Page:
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The Advantage of Transparent Instruments of Monetary Policy

  • Andrew Atkeson
  • Patrick J. Kehoe

Is the exchange rate or the money growth rate the better instrument of monetary policy? A common argument is that the exchange rate has a natural advantage because it is more transparent: it is easier for the public to monitor than the money growth rate. We formalize this argument in a simple model in which the government chooses which instrument it will use to target inflation. We find that when the government cannot commit to its policies, the greater transparency of the exchange rate makes it easier to provide the government with incentives to pursue good policies. Hence, transparency gives the exchange rate a natural advantage over the money growth rate as the monetary policy instrument.

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File URL: http://www.nber.org/papers/w8681.pdf
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Paper provided by National Bureau of Economic Research, Inc in its series NBER Working Papers with number 8681.

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Date of creation: Dec 2001
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Handle: RePEc:nbr:nberwo:8681
Note: EFG IFM ME
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  1. Faust, Jon & Svensson, Lars E O, 2001. "Transparency and Credibility: Monetary Policy with Unobservable Goals," International Economic Review, Department of Economics, University of Pennsylvania and Osaka University Institute of Social and Economic Research Association, vol. 42(2), pages 369-97, May.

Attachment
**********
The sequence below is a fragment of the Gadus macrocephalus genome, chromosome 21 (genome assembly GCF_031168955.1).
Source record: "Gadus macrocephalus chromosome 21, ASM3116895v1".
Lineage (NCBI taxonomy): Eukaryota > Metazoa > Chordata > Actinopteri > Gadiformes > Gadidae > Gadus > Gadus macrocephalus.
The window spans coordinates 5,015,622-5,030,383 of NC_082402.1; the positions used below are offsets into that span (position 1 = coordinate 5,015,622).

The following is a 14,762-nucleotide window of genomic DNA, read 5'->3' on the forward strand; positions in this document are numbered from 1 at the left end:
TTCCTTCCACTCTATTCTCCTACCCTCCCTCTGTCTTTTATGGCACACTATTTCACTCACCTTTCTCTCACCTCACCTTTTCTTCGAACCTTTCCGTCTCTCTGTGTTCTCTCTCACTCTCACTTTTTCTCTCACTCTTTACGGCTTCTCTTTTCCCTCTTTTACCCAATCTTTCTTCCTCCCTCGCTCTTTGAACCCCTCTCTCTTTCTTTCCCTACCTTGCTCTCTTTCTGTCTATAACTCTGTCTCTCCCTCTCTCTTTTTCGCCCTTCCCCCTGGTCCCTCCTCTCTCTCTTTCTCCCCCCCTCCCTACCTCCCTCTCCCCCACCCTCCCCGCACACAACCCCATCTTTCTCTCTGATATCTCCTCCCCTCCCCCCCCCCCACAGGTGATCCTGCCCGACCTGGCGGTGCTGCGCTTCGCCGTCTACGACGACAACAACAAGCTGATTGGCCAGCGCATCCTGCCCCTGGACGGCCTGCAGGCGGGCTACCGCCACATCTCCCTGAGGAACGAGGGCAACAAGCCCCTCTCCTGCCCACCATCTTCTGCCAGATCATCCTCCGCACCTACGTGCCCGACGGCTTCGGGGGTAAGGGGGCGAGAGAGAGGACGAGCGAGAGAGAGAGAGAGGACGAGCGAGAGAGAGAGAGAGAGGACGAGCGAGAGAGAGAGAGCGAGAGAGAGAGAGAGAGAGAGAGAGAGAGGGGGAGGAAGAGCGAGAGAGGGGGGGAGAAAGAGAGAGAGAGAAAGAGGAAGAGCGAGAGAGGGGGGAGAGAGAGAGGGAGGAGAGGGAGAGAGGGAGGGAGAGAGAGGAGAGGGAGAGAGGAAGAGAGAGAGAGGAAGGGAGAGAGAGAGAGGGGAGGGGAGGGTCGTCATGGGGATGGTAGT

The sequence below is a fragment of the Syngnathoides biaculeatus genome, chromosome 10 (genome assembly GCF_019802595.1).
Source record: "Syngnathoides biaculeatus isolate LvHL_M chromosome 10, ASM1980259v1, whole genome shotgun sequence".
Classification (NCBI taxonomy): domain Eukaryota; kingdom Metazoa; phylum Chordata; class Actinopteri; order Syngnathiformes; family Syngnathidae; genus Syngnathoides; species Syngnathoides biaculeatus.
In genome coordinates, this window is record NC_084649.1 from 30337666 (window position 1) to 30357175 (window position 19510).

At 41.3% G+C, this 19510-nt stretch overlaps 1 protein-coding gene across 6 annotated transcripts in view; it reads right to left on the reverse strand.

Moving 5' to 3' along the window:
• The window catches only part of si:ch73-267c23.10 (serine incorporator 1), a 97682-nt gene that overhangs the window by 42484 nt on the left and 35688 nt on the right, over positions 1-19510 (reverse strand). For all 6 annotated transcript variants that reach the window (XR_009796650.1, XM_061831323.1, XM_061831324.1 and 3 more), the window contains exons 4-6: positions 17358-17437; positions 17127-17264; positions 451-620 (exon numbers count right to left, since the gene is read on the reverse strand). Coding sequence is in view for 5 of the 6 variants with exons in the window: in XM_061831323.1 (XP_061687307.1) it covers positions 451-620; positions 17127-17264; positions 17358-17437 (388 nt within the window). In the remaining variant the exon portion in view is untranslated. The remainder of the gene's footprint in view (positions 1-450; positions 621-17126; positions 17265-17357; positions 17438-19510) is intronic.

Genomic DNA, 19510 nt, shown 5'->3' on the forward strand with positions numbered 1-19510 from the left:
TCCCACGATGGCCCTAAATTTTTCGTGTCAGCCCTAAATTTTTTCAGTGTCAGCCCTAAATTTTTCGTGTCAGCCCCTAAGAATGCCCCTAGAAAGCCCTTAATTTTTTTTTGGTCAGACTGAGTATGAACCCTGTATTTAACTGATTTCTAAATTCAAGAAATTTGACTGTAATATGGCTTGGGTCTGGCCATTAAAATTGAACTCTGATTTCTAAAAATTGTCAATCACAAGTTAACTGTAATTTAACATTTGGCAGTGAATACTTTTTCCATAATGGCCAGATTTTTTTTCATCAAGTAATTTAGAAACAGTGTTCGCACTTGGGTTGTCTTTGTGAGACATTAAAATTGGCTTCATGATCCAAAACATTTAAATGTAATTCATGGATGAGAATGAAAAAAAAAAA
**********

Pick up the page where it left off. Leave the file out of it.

2. Canavan, Chris & Tommasi, Mariano, 1997. "On the credibility of alternative exchange rate regimes," Journal of Development Economics, Elsevier, vol. 54(1), pages 101-122, October.
  3. Backus, David & Driffill, John, 1985. "Inflation and Reputation," American Economic Review, American Economic Association, vol. 75(3), pages 530-38, June.
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  6. Faust, Jon & Svensson, Lars E O, 1999. "The Equilibrium Degree of Transparency and Control in Monetary Policy," CEPR Discussion Papers 2195, C.E.P.R. Discussion Papers.
  7. Canzoneri, Matthew B, 1985. "Monetary Policy Games and the Role of Private Information," American Economic Review, American Economic Association, vol. 75(5), pages 1056-70, December.
  8. Kydland, Finn E & Prescott, Edward C, 1977. "Rules Rather Than Discretion: The Inconsistency of Optimal Plans," Journal of Political Economy, University of Chicago Press, vol. 85(3), pages 473-91, June.
  9. Stefania Albanesi & V. V. Chari & Lawrence J. Christiano, 2003. "How severe is the time-inconsistency problem in monetary policy?," Quarterly Review, Federal Reserve Bank of Minneapolis, issue Sum, pages 17-33.
  10. Carlos E. Zarazaga, 1993. "Hyperinflations and moral hazard in the appropriation of seigniorage," Working Papers 93-26, Federal Reserve Bank of Philadelphia.
  11. V. V. Chari & Patrick J Kehoe, 1998. "Sustainable Plans," Levine's Working Paper Archive 600, David K. Levine.
  12. Robert J. Barro & David B. Gordon, 1983. "Rules, Discretion and Reputation in a Model of Monetary Policy," NBER Working Papers 1079, National Bureau of Economic Research, Inc.
  13. Abreu, Dilip & Pearce, David & Stacchetti, Ennio, 1986. "Optimal cartel equilibria with imperfect monitoring," Journal of Economic Theory, Elsevier, vol. 39(1), pages 251-269, June.
  14. Cukierman, Alex & Meltzer, Allan H, 1986. "A Theory of Ambiguity, Credibility, and Inflation under Discretion and Asymmetric Information," Econometrica, Econometric Society, vol. 54(5), pages 1099-1128, September.
  15. Christopher Phelan & Ennio Stacchetti, 2001. "Sequential Equilibria in a Ramsey Tax Model," Econometrica, Econometric Society, vol. 69(6), pages 1491-1518, November.
  16. Chang, Roberto, 1998. "Credible Monetary Policy in an Infinite Horizon Model: Recursive Approaches," Journal of Economic Theory, Elsevier, vol. 81(2), pages 431-461, August.
  17. Abreu, Dilip, 1986. "Extremal equilibria of oligopolistic supergames," Journal of Economic Theory, Elsevier, vol. 39(1), pages 191-225, June.
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